Welcome to our daily update, where we summarise the key talking points from the last 24 hours.
1. Theresa May Hits Out At Europe
Theresa May has suggested the European Union is trying to influence the UK election, warning that the “bureaucrats of Brussels” are making “threats” over Brexit.
The Prime Minister’s stern words came after days of leaks and criticisms from the continent. In particular, the threat of a more substantial Brexit divorce bill has been gaining traction.
2. David Davis Rejects €100 Billion Brexit Divorce Bill
Brexit Secretary David Davis has rejected the idea of a €100 billion Brexit divorce bill.
He told ITV that the UK would pay what was legally due, “not just what the EU wants.”
The Financial Times has reported that Brussels are likely seeking 60 billion euros, with added demands from the EU potentially putting the settlement up to 100 billion.
3. US Election Inquiry
James Comey, the FBI Director, has told a senate panel on FBI oversight that he feels “mildly nauseous” to think that he could have swayed last November’s presidential election.
However, he has stood by his decision to reveal the discovery of fresh Hillary Clinton emails during the final leg of the campaign.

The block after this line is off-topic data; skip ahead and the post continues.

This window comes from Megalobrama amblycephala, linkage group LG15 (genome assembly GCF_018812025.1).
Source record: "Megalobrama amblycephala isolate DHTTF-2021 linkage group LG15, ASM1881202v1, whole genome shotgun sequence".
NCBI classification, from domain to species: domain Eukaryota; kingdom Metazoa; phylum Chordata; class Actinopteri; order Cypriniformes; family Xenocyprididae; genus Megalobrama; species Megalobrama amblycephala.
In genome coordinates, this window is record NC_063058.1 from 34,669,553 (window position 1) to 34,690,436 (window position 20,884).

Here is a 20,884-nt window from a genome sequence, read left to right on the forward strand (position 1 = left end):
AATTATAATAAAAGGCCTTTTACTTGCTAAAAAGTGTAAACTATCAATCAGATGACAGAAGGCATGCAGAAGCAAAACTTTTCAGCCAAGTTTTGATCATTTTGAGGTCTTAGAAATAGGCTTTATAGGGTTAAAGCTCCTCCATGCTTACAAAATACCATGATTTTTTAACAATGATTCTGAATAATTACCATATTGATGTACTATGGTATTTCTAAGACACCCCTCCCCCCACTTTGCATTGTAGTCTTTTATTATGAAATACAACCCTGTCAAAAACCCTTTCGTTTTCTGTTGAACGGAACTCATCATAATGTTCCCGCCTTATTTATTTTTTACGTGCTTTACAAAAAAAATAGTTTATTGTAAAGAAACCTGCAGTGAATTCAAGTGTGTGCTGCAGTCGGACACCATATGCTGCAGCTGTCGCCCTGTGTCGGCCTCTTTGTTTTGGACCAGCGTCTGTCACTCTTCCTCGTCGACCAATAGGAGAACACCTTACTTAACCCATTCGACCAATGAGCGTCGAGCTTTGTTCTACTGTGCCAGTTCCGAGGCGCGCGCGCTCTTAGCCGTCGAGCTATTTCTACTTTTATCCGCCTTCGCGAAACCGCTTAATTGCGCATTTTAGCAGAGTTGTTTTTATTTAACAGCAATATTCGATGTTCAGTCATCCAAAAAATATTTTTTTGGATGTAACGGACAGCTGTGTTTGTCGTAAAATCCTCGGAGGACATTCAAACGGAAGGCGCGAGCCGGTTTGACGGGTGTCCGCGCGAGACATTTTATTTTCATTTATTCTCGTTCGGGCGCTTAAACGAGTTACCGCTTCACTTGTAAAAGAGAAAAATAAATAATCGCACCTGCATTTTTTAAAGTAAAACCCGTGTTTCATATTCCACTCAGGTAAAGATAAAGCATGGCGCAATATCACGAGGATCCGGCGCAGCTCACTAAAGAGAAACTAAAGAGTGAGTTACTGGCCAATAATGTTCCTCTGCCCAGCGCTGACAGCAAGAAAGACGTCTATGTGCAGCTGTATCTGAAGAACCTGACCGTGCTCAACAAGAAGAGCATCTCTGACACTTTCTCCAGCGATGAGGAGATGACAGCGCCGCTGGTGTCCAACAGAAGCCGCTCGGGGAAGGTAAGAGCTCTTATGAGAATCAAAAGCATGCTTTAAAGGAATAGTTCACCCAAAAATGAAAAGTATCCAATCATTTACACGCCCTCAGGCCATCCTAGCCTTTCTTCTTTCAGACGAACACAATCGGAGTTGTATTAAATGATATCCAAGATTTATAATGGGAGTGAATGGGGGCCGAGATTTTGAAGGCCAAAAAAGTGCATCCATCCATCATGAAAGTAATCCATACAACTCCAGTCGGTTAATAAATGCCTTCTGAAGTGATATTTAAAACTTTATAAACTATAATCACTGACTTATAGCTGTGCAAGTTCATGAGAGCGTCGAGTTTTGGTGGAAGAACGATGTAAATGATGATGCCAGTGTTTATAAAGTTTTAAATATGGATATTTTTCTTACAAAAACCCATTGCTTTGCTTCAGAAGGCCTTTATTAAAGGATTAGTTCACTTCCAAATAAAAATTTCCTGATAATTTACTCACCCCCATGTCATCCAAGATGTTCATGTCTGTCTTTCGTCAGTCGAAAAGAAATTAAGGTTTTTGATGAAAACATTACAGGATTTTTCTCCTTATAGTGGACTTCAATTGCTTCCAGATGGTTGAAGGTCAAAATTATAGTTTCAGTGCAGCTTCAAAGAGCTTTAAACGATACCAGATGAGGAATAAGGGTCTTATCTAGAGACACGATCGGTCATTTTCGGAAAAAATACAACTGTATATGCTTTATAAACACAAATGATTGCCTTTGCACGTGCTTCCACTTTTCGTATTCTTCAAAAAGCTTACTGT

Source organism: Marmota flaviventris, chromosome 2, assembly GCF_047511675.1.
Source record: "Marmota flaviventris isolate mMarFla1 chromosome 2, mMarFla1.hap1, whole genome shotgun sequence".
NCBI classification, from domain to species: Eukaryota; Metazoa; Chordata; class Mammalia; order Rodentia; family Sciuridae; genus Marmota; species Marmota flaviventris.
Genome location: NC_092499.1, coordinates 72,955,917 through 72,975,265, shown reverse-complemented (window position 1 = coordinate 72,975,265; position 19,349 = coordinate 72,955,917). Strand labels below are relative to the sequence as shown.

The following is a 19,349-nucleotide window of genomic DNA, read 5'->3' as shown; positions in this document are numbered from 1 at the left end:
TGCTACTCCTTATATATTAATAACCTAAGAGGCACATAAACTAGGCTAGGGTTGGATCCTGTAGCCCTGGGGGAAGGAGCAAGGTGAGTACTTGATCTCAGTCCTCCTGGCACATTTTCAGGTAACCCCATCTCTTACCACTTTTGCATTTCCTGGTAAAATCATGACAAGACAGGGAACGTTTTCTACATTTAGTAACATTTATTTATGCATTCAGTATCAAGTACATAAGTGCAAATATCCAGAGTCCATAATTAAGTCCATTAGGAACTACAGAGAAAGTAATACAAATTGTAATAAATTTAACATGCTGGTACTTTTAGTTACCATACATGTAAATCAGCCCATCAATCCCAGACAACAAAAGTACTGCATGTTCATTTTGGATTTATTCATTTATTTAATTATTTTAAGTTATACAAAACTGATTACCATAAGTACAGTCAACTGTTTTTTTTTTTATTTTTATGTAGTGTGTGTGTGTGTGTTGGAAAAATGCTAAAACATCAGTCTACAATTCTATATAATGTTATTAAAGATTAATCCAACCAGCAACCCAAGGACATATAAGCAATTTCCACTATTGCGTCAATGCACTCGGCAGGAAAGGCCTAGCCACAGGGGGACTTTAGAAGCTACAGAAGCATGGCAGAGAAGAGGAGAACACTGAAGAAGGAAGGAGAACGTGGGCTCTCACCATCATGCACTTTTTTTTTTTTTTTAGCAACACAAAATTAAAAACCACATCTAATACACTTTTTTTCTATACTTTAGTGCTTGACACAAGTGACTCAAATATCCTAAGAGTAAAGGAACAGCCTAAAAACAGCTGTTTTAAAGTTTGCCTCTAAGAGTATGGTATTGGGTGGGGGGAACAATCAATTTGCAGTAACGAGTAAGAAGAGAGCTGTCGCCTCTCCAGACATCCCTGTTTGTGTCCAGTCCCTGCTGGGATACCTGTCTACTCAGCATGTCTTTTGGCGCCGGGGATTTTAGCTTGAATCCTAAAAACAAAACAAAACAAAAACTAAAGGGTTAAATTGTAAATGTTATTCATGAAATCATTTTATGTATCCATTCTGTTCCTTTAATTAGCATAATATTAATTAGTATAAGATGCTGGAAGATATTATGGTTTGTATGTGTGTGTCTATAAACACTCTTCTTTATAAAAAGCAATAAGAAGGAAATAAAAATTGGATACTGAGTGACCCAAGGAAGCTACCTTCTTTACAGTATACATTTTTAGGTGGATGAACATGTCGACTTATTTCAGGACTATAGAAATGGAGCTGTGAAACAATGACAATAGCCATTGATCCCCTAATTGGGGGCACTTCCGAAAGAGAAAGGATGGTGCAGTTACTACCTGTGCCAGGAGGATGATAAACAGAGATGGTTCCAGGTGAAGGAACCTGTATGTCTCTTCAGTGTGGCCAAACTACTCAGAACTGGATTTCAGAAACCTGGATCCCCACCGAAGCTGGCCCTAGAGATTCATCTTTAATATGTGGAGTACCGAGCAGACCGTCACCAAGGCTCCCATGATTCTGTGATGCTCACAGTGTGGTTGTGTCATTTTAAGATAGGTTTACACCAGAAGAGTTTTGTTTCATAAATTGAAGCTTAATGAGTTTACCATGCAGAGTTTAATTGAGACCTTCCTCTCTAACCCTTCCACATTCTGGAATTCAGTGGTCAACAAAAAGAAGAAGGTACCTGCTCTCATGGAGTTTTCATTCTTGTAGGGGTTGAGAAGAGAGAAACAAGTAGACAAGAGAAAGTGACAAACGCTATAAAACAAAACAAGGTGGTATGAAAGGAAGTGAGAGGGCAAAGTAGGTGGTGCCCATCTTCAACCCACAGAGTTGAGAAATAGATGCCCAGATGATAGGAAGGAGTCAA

Mrs Clinton blames Comey for her loss, writing in the New York Times this week “I was on the way to winning until a combination of Jim Comey’s letter on October 28 and Russian Wikileaks raised doubts in the minds of people.”
4. Tim Farron In Heated Exchange With Voter
Liberal Democrats leader Tim Farron was involved in a heated exchange with an angry voter while on the campaign trail in Oxfordshire today.
Malcolm Baker called Farron a “disgrace” for suggesting that Brexit voters were racist. The Lib Dem leader rejected the charge, saying “Loads of my mates voted Leave, I don’t think they are racist.”
He then went on to ask Mr Baker if he is proud that his grandchildren could be worse off out of Europe.
5. New £1 Coins Losing Their Middle
The Royal Mint has admitted that some of the new £1 coins are faulty, with reports of the silver centre falling out in some cases.
Upon release, the pound was heralded as the most secure coin in the world. Defective ones are now being sold on eBay, with punters hoping to cash in on the rarity.